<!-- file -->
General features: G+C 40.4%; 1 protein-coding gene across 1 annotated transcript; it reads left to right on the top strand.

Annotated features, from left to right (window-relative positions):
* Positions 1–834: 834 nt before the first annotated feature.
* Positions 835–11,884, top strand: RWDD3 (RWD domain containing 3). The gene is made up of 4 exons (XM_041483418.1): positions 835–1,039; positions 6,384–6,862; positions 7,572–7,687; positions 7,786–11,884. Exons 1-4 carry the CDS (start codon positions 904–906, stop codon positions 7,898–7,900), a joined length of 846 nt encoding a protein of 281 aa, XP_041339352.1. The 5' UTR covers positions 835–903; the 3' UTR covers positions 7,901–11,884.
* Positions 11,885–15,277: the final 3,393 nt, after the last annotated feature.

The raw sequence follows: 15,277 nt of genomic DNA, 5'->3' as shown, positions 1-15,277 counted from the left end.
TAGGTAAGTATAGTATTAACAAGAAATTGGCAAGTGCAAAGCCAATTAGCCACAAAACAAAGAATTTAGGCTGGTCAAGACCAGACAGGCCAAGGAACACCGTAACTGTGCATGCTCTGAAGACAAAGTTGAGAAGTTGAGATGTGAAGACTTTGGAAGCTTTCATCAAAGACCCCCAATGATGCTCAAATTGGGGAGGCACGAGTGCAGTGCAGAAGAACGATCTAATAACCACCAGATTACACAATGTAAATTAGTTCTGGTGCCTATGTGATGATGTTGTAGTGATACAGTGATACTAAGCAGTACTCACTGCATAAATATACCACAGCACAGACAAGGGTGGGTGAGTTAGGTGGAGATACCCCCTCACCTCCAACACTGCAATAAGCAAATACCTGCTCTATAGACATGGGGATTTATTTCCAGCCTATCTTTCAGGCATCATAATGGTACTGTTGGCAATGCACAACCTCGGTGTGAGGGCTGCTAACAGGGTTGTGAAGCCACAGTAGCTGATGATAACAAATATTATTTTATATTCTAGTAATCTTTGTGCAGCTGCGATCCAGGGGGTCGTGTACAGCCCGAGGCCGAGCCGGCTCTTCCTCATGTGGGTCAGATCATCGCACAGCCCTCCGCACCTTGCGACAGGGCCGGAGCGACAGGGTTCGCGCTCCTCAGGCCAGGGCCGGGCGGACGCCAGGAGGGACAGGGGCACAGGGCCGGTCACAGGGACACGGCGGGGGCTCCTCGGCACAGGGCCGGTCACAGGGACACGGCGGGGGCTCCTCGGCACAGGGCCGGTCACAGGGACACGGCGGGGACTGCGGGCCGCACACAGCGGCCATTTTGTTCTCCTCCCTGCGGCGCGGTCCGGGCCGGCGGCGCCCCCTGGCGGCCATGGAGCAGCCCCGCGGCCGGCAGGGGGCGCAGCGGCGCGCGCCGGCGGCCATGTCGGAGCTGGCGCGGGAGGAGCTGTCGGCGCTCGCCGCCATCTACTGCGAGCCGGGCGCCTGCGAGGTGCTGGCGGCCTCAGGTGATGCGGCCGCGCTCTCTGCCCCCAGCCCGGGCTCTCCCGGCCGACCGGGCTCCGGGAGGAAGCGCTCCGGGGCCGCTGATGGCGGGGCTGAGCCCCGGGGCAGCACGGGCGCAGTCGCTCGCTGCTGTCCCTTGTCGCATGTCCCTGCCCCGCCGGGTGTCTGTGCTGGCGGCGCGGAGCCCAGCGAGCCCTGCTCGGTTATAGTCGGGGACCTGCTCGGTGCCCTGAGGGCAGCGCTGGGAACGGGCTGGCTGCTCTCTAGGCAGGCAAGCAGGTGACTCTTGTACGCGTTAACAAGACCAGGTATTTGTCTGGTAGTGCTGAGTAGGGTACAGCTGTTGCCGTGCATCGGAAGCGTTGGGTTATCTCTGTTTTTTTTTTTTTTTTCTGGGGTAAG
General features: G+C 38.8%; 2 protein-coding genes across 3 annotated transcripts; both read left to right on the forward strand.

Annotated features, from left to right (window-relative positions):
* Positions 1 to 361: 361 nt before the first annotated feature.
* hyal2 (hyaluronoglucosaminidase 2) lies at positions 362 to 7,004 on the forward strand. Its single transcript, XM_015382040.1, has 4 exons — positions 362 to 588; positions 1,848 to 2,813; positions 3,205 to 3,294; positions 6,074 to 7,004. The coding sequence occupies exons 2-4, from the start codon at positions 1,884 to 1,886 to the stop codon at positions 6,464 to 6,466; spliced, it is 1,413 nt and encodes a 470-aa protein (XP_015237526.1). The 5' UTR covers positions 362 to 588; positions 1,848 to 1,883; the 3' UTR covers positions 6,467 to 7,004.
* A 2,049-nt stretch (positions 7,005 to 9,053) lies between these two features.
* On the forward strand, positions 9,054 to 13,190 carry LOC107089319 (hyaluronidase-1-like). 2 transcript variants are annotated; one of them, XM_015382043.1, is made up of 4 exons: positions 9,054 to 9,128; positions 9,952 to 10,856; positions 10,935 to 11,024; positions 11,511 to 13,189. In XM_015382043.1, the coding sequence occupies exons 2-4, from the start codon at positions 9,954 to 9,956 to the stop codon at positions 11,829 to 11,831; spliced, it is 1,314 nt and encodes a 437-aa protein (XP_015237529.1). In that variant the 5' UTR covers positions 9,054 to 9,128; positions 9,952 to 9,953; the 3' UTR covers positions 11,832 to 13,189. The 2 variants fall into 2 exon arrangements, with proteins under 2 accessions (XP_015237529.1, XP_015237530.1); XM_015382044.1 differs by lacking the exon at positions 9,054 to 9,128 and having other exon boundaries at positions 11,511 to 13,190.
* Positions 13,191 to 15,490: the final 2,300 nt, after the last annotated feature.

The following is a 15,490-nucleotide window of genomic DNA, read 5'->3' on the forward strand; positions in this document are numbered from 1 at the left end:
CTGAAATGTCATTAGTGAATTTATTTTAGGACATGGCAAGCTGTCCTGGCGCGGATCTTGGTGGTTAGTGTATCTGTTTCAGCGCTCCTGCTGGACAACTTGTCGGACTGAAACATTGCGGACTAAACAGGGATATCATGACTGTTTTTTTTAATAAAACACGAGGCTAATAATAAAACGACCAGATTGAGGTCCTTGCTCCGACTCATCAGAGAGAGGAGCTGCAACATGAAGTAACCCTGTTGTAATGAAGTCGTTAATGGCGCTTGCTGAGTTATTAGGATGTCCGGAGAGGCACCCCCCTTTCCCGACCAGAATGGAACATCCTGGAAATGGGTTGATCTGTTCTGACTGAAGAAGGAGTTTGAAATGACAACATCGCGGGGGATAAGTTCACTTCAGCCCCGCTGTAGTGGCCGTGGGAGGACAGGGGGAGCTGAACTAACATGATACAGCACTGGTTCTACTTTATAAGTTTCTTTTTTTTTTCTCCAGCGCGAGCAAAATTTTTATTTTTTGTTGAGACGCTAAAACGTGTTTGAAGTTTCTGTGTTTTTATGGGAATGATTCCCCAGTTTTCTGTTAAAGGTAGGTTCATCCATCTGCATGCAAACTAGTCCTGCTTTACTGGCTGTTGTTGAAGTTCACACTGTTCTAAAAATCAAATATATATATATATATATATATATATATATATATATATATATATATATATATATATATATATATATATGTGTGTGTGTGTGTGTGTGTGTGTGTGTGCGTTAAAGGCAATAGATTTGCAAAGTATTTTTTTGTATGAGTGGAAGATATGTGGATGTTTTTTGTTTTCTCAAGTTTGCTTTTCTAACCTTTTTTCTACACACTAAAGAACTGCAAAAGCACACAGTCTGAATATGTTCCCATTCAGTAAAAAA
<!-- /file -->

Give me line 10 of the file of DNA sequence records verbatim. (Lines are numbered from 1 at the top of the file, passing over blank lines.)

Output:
* Positions 1 to 361: 361 nt before the first annotated feature.